I calculated the partition function of $N$ classical atoms of identical mass $m$ who all experience a mutual spring forces with identical spring constant $k$. The Hamilton is \begin{align} H = \dfrac{1}{2m} \sum_{j=1}^{N} |\boldsymbol{p}_j|^2 + \dfrac{k}{2} \sum_{j=1}^{N} \sum_{i=1}^{j-1} |\boldsymbol{q}_j-\boldsymbol{q}_i|^2 \end{align}

I calculated the partition function as \begin{align} Z &=& \int_{-\infty}^{\infty} \cdots \int_{-\infty}^{\infty} e^{-\beta H} (d^3p_1 \cdots d^3p_N) (d^3q_1 \cdots d^3q_N) \\&=& V T^{(3/2)N} \left( \left( 2m\pi k_B \right)^N \left( \dfrac{2 \pi}{k} \right)^{N-1} N^{-N} \right)^{3/2} \end{align}

I discovered the equation of state is \begin{align} p = k_B T \dfrac{\partial \ln(Z)}{\partial V} = \dfrac{k_B T}{V} \end{align} which states the pressure $p$, temperature $T$, and volume $V$ do not depend on the number of particles in the gas.

Why would a gas purely coupled by spring forces have an equation of state independent of the amount of gas particles? Also, how would such a gas behave in the real world?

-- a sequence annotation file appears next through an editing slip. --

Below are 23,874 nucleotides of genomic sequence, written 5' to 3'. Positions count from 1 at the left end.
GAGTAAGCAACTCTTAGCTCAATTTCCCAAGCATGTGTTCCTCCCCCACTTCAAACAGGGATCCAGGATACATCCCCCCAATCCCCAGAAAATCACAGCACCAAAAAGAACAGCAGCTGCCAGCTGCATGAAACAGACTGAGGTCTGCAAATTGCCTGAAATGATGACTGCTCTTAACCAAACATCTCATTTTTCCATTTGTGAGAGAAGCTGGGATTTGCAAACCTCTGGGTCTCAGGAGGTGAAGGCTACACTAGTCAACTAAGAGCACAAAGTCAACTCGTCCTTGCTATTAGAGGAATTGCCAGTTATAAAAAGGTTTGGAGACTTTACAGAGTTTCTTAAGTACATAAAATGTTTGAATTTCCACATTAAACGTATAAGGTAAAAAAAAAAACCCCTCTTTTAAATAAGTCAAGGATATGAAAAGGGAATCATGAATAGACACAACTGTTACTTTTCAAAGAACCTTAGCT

Not sure the calculation was done correctly (on first glance). However, that is not important here, just think about what you are doing: You have N particles all of which are mutually interacting via a super-long-ranged potential (Coulomb-interaction $\sim r^{-1}$ would be considered long-ranged, you are using a parabolic $\sim r^2$ potential). So, what you are defining is by all means a solid (a really, really compact one). So let's have a look: https://en.wikipedia.org/wiki/Equation_of_state#Equations_of_state_for_solids No $N$-dependence there either.

The physical reason is: there is no macroscopic entropy, what you can do with your ball of springs are the 6 rigid-body degrees of freedom (i.e. center of mass translation and rotation).

  • $\begingroup$ Should I include the full derivation? It is possible I might have made a mistake in the math. Thanks. $\endgroup$ – linuxfreebird Jul 17 '15 at 18:01

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